If you’ve attended a wedding you may know what I mean by this. When planning your wedding, you always think things are going to get done quicker than they actually will. I’ve seen this scenario several times. After the ceremony is typically when the guests meet for cocktail hour while the bridal party take their professional photos. However, professional photos usually will not be accomplished in thirty minutes, no matter how optimistic you are. Of course this depends on the number of people in your party, as well as how many poses you want in your photos. But normally, it takes some time.
Not only are your guests hungry, but you will want to mingle with them during this time, because the rest of your day is filled with non-stop activities. Here are a few ways to avoid the “unintended 2 hour – Cocktail hour”.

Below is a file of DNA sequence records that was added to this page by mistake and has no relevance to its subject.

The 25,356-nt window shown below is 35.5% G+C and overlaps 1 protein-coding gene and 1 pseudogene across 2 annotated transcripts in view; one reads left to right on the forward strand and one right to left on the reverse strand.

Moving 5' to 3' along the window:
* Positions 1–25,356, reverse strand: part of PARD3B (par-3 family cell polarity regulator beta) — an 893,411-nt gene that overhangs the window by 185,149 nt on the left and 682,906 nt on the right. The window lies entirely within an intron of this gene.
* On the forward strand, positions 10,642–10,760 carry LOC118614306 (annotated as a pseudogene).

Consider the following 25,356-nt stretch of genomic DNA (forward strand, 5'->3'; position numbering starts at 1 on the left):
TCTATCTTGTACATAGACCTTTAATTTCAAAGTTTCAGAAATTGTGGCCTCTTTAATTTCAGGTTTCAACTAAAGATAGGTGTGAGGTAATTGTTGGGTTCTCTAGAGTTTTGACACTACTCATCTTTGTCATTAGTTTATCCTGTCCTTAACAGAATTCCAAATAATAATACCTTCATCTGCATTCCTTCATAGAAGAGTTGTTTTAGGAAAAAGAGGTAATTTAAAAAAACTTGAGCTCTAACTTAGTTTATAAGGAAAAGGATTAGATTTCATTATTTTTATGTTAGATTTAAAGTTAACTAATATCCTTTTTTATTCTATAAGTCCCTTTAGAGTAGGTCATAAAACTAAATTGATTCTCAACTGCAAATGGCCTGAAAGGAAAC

-Before the wedding day, scout out your ceremony site and/or reception venue (and have your photographer do the same) to determine the best settings for formal photographs; you don’t want to waste precious time on the day of your big event trying to figure out where to pose.
-If you aren’t the superstitious type, consider taking all of the formal portraits (including those of you and your groom) before the ceremony so that you and your wedding party will be free to mingle with guests during the cocktail hour. Should you opt for this approach, you can still make the first time your groom sees you special; one way to do this is to have your groom waiting for you at the altar while you enter the ceremony space and walk down the aisle toward him – after a few blissful moments together, you can start posing for the camera. (And have the photographer snap a few of his expression the first time he sees you)
-If you would prefer that you and your groom not see each other before the ceremony, think about taking the formal shots that don’t include both of you ahead of time. Again, this will allow you to spend more time celebrating with your guests.
Take it from me, taking these extra precautions will save you time and keep your guests from becoming impatient and starved.